Brain research is a pretty lofty goal for any student, but lifelong New Jersey resident Maryann Obiorah enjoyed—and excelled at—science from go. She just had no familiarity with career options in that field. “We had lots of physicians in the family, but no basic scientists,” she says.
A Yen to Investigate the Brain
As an undergraduate majoring in biology at Montclair State University, she was introduced to the world of scientific research. “I fell in love with life in the labs,” she states.
So, after graduating with a BS, Obiorah immediately began a master’s degree at the school as part of the National Institutes of Health’s (NIH) Bridges to the Doctorate Program, and then matriculated into the doctoral program at the Rutgers Graduate School of Biomedical Sciences (GSBS) at Robert Wood Johnson Medical School. The Bridges grant provided funds for her tuition and a living stipend for two years.
Life in the Neuroscience Lab
After completing GSBS's core program, which requires students to work in three different labs, she chose brain research as her field. “I was very interested in neuroscience and I really enjoyed the neuroscience lab rotation,” she explains. A couple of years into the program, she joined the laboratory of neuroscientist Emanuel DiCicco-Bloom and began working on the effect of methylmercury—a toxicant found in many fish species—on neurological stem cells in the developing brain. The major sources of methylmercury contamination in fish are industrial emissions, including the burning of fossil fuels, and the disposal of mercury-containing products.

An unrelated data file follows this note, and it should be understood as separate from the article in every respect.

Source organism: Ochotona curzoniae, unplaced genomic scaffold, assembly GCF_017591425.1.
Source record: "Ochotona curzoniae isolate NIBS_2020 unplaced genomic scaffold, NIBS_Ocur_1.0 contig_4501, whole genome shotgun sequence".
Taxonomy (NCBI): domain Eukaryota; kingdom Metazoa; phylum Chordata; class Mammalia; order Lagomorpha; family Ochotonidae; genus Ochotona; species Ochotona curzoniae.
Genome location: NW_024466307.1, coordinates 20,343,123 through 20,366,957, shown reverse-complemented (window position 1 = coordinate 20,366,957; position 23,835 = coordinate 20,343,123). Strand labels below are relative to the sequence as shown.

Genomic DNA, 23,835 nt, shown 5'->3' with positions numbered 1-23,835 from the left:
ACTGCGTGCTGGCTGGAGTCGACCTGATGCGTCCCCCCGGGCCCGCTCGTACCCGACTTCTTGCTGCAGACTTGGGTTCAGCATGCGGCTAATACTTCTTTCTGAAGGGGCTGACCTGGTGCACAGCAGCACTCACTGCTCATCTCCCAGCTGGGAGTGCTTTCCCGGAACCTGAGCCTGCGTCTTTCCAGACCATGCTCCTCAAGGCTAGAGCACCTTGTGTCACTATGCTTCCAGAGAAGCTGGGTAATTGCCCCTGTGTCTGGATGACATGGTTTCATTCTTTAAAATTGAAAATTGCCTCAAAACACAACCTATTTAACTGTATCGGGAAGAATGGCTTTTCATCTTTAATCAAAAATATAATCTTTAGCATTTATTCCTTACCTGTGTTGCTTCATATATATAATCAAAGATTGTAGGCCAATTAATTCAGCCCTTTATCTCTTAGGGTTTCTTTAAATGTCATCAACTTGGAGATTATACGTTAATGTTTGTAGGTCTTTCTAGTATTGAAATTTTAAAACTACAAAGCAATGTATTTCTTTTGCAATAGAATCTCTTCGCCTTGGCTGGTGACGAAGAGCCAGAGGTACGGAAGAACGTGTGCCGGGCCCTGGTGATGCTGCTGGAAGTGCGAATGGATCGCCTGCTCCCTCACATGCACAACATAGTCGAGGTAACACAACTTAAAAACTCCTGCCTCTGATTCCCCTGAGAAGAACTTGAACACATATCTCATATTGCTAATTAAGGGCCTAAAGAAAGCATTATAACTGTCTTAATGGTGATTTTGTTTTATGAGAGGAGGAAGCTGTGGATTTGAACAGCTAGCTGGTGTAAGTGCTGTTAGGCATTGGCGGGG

“Did you know that when newborn rats are exposed just once to methylmercury, it can lead to learning deficits in adolescence? And the amount can be pretty small,” Obiorah says.
She explains that after the exposure, neural stem cells start dying in the hippocampus, a region critical for learning and memory, but the behavioral changes often do not show up until weeks later. She was second author on a research paper on the subject, published in Developmental Neurobiology in August 2013, and is working on a second paper that extends this project.
“Our next steps are to figure out the period of vulnerability and why there are learning deficits,” she explains.
In a related project, Obiorah is studying microglia—immune cells in the brain—to see how they react to methylmercury exposure. Last summer she worked in a lab in Paris to learn how to identify microglia in the brain.
The National Science Foundation’s Integrative Graduate Education and Research Traineeship (IGERT) supported her work for two years. In March 2013, she won a much-coveted Ruth L. Kirschstein National Research Service Award from the NIH.
Her Goals Are in Sight
Obiorah, who chose GSBS for the great neuroscience program and because of the diversity of the types of research at the Piscataway facilities, will be awarded her PhD this year. While investigating the brain continues to excite her, she is also fascinated by policy making. And she is studying French on her own with the hope of returning abroad.
The neuroscience student sees a future full of options—now all within her grasp.